Dr. William J. Shull went to Japan in 1949, at age 29, to head up the ABCC's Department of Genetics. For the ensuing five decades he was a key researcher. His recent book, Effects of Atomic Radiation: A Half-Century of Studies from Hiroshima and Nagasaki [5], is an engrossing and sober account of the results of observing, testing, recording, and interpreting the data obtained from the survivors and their children and grandchildren. Much of what follows comes from Dr. Shull's book.

As cancer is a fact of life and an unwelcome condition in every human society, it challenged the ABCC's scientists with a conundrum: Which of the survivor 's cancers were radiation-induced, and which were not? No tags or labels offer an insight as to cause. We also know that some organs are more sensitive to radiation than others and that, depending on the site, younger people are at higher risk than older individuals. Over the 47 years from 1950 to 1997, time enough for cancers to express themselves, the LSS, with a cohort of 86,572 survivors, registered 9335 deaths from solid tumors—liver, pancreas, brain, and colon. Of these, 440 were associated with radiation exposure. Perhaps of prime importance was the observation that "there is no direct evidence of radiation effects for doses less than 0.5 Sv. Furthermore, about half of the original LSS cohort was alive at the end of the follow-up period, which suggests that there remains more to be garnered on long-term radiation effects" [6]. Be that as it may, the number of radiation-induced cancer deaths, thus far 440, must be an unimaginable revelation. The common wisdom would have it in the thousands.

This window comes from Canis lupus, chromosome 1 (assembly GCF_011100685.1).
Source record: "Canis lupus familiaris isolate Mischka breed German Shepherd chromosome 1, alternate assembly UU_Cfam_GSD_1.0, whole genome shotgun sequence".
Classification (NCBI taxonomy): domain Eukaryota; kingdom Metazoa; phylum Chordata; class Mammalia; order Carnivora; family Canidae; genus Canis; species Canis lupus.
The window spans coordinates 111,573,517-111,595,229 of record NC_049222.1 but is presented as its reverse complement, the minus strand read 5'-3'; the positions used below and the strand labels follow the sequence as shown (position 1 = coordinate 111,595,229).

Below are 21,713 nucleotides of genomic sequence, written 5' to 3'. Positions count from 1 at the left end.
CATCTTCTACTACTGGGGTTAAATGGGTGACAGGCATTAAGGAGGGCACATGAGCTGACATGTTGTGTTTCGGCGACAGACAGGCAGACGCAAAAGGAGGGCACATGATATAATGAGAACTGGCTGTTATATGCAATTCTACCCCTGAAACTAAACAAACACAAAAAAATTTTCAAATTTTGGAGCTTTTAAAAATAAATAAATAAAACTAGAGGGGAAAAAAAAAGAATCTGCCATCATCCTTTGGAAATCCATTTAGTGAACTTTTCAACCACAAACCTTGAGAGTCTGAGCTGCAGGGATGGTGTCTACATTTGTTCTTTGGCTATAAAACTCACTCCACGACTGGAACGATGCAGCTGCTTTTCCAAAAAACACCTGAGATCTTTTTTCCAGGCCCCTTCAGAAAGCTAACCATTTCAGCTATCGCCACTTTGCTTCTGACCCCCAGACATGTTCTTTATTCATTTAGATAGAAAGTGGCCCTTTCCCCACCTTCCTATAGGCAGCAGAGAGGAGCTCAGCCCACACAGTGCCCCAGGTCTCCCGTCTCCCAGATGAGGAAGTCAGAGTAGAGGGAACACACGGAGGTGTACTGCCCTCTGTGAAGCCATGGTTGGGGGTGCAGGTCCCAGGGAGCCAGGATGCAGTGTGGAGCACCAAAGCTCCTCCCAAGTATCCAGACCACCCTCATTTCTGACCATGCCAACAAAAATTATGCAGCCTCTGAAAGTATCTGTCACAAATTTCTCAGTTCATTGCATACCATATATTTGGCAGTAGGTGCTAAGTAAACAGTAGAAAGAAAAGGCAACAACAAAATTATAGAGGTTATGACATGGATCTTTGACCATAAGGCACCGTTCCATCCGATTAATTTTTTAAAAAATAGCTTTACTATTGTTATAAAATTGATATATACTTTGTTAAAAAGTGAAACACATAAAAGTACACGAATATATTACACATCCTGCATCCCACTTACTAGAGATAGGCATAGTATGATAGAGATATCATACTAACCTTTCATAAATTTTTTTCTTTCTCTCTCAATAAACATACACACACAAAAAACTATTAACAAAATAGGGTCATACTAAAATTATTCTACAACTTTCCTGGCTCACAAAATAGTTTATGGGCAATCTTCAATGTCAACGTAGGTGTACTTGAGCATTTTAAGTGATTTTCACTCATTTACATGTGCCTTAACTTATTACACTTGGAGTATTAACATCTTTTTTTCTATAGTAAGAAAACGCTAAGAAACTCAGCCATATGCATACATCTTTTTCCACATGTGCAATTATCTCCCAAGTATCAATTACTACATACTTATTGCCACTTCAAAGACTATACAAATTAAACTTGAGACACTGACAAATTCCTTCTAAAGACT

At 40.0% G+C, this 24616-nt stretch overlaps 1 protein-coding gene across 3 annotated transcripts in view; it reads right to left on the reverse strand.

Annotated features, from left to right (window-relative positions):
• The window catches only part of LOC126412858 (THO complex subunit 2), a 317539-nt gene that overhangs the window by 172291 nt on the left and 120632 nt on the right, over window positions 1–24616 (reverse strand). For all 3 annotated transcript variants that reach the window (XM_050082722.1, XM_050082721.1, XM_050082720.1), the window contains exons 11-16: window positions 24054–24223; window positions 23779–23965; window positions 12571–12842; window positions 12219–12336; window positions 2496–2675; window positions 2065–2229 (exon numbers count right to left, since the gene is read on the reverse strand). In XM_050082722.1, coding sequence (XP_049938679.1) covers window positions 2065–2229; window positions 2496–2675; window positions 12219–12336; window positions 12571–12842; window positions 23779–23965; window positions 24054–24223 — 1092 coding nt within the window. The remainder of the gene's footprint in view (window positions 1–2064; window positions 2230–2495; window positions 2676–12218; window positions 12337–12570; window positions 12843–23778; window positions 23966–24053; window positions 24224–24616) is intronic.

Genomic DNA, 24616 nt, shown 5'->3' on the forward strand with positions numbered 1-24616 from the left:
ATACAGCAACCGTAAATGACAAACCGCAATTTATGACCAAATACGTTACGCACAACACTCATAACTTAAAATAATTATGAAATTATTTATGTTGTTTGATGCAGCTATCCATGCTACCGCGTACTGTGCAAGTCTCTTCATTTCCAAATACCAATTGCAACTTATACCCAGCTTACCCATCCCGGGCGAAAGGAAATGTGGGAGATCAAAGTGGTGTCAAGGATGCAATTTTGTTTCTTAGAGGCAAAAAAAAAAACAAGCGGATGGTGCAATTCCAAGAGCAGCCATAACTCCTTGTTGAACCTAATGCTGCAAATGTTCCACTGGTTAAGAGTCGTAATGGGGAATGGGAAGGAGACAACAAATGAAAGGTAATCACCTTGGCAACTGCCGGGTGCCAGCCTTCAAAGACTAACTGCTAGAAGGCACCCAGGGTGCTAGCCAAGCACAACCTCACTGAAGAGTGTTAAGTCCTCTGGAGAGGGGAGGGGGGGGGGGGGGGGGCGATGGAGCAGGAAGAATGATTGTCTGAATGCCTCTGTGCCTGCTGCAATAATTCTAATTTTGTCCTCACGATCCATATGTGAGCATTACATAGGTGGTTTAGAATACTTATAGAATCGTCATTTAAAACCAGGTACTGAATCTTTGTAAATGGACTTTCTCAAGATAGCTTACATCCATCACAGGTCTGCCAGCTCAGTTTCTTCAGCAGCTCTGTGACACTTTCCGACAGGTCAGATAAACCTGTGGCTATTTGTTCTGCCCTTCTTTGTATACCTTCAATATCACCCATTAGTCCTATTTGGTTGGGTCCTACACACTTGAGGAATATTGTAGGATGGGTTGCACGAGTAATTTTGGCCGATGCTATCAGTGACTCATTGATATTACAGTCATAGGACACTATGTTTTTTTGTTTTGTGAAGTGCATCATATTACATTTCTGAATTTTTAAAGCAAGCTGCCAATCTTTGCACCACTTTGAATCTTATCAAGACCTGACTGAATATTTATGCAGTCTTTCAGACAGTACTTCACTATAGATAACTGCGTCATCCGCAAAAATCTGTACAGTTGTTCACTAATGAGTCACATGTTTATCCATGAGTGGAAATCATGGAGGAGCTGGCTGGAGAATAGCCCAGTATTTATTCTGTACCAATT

The ABCC and RERF mandate was not limited to cancer. Fertility, for example, measured as chance of fertilization, successful reproduction, time between beginning of cohabitation and first pregnancy, and first live-born delivery, were not altered by radiation exposure. And what of chromosomal abnormalities? This, of course, is of critical concern as chromosomes are the vehicle for transmitting genetic information from generation to generation. As malignant tumors and chromosomal abnormalities are frequently associated, the researchers fully expected high numbers. They found no evidence of Down's syndrome or alterations in six ratios. They quite reasonably searched for biochemical changes. Using blood samples obtained from children of survivors, electrophoretic studies were done to detect abnormal proteins. Both enzyme and nonenzyme proteins were checked for 28 proteins of the blood plasma and red cells. After more than a 1.25 million tests, four mutations were found among children whose parents received more than 0.01 Sv. Of the 500 combined pregnancies in both Hiroshima and Nagasaki exposed to more than 0.01 Gy, 25 terminated with an infant with mental retardation, higher than the four or five normally expected, and a number of pregnancies terminated with infants with small heads; that is, two or more standard deviations below the average.